Reacting to revelations about the National Security Agency's interception and storage of online data, Twitter announced in November that it is joining other tech companies in implementing "perfect forward secrecy."
While many Internet services already encrypt user communications and other information, this form of encryption separately encodes each session to ensure that snoops who break a code get access to only a snippet of data, not everything belonging to a user. Even when the government obtains a warrant for information, perfect forward secrecy has the potential to limit intrusions rather than providing a skeleton key.
Facebook also plans to implement perfect forward secrecy, and Google has had it in place since 2011. In its announcement, Google pointed out that "not even the server operator will be able to retroactively decrypt HTTPS sessions," meaning companies that implement the security cannot turn users' lives into open books, no matter the pressure they face.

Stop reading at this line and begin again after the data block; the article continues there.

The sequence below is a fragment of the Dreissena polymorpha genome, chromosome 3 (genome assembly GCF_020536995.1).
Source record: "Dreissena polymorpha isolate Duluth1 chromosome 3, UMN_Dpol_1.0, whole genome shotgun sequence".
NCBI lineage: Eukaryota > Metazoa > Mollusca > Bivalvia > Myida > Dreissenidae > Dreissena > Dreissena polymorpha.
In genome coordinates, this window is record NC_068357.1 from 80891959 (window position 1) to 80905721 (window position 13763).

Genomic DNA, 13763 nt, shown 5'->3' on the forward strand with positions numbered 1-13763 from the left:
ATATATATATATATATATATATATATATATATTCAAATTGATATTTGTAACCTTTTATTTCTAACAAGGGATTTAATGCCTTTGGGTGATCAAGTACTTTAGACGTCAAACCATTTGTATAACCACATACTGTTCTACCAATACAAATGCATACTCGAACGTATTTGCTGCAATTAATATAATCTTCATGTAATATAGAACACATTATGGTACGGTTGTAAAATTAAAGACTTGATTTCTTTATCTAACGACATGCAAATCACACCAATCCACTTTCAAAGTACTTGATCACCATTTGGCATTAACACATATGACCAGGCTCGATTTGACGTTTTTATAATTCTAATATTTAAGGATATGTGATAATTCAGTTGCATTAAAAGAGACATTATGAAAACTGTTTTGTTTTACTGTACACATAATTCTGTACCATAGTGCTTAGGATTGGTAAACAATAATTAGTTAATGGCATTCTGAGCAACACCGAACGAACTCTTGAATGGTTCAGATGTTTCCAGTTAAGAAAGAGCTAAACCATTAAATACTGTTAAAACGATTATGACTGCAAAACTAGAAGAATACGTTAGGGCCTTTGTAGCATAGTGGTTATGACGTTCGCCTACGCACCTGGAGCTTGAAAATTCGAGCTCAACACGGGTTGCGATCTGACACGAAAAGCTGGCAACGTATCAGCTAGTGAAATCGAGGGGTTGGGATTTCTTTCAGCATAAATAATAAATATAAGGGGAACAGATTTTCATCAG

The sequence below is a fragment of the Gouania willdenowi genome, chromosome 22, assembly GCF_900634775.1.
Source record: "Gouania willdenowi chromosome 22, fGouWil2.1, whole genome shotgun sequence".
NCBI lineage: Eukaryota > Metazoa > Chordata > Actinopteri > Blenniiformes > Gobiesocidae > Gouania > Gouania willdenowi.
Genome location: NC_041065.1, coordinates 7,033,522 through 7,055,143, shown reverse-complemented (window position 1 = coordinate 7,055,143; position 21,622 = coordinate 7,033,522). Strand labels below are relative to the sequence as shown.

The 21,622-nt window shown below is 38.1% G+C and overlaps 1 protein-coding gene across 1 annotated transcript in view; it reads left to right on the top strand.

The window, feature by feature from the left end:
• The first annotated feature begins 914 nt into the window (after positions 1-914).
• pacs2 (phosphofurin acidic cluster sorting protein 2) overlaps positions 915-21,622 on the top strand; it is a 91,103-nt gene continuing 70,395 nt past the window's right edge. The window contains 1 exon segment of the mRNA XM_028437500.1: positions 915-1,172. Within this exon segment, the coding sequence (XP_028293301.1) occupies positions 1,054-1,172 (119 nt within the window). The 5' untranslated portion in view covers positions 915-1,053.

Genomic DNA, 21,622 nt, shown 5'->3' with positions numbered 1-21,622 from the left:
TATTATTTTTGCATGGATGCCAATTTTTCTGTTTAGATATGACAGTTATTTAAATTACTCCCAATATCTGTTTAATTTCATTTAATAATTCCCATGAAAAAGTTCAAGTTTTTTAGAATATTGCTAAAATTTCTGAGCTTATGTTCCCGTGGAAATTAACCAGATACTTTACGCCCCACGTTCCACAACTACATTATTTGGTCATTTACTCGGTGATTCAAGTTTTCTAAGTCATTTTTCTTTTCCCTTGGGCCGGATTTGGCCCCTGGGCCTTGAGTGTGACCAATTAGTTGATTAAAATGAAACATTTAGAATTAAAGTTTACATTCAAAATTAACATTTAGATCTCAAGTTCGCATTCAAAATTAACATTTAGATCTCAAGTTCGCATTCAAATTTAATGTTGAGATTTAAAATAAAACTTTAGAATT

Encryption technology does not shield companies from the obligation to respond to official government demands. But it can force surveillance into official channels, and it can reduce the amount of information collected.